Why is it "fin" instead of "fina" in this case? Is it because the adjective is not directly in front of the noun?
Yes, it’s din fina klänning (directly before the noun, or ’attributively’) but din klänning är fin (after the verb, or ’predicatively’)
Not really the same meaning in Swedish and English. It's more positive in Swedish than in English.
I have to disagree. Phrases like "She has a fine dress" may be considered archaic today but none the less valid
I agree with you that it isn't archaic, but this is beside the point – the question here is about whether it means the same or not!
She has a white dress would also be a very common sentence but that doesn't prove it's a good translation.
Again, I disagree that it is not a good translation but whatever. Not sure what the ! is about.
'A fine lady' is indeed en fin dam in Swedish.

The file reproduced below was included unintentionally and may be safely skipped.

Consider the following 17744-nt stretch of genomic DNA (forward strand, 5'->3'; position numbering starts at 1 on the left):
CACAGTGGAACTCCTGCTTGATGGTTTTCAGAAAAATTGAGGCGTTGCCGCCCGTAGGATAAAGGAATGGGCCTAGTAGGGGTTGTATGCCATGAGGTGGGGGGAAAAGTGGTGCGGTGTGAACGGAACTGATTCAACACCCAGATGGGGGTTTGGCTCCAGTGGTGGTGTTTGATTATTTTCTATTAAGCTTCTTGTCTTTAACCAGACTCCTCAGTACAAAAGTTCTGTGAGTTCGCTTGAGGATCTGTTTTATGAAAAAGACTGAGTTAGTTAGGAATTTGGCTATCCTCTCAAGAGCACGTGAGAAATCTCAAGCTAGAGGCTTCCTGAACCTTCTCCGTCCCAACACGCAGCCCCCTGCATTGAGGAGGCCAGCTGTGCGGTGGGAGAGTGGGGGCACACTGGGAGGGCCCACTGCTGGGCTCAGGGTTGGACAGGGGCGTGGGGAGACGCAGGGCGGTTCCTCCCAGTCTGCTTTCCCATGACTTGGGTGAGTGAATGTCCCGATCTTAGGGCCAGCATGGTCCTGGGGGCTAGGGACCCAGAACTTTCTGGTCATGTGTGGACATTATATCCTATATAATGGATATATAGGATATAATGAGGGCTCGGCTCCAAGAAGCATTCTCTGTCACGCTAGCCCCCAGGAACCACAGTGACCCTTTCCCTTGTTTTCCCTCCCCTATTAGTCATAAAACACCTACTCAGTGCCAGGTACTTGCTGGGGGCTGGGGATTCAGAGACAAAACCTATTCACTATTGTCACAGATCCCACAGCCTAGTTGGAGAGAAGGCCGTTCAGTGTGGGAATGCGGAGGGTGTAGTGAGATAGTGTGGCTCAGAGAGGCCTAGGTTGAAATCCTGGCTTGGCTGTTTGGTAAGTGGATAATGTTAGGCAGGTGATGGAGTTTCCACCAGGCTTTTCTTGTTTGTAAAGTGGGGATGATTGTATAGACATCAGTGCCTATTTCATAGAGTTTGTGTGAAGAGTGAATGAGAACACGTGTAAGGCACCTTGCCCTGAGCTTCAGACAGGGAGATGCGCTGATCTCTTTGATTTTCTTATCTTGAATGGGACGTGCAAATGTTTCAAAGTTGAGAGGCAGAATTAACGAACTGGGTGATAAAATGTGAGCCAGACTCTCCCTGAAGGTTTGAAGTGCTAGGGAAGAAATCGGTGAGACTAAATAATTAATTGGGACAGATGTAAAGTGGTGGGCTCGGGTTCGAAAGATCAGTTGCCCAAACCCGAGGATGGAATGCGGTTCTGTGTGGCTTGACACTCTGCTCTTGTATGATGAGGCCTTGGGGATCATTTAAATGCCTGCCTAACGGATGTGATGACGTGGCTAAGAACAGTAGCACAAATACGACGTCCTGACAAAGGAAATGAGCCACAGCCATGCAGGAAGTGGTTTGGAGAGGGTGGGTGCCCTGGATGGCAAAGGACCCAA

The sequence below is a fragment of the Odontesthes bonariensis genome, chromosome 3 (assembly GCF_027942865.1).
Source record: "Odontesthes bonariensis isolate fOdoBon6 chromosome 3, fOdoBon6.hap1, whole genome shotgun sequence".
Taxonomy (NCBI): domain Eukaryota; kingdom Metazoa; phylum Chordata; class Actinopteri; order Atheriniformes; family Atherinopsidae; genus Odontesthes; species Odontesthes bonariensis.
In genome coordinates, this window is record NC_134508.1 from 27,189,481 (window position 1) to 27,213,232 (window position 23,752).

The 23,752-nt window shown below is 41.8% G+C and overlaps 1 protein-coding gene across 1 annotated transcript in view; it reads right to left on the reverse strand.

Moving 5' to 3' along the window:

But the fin in this sentence does not mean the same thing as the fin in en fin dam.
So? What I said was that fin in en fin klänning and en fin dam do not mean the same thing. Which means that en fin dam = a fine lady does not prove that en fin klänning is also a fine dress.
I'm confused. Fine is positive depending on the way it is stressed.
Think : "Girl that dress is fine" with the stress on fine and a slight exaggeration of the "i" vs. "That dress is just fine." which is usually said more monotone.
Yes, but fin is more something in between beautiful and nice, whereas fine is either OK (as in 'not damaged') or more like excellent, of superior quality.
Actually, it can meant beautiful or hot - which is what I meant with the first example. It's more slangy so I'm not necessarily advocating it's inclusion but it definitely is used the same way.
Sorry, I didn't think about the more slangy meaning, I just thought about the two normal ones. I'm mainly just worried people are going to start equating fin with fine when there is actually a difference in meaning.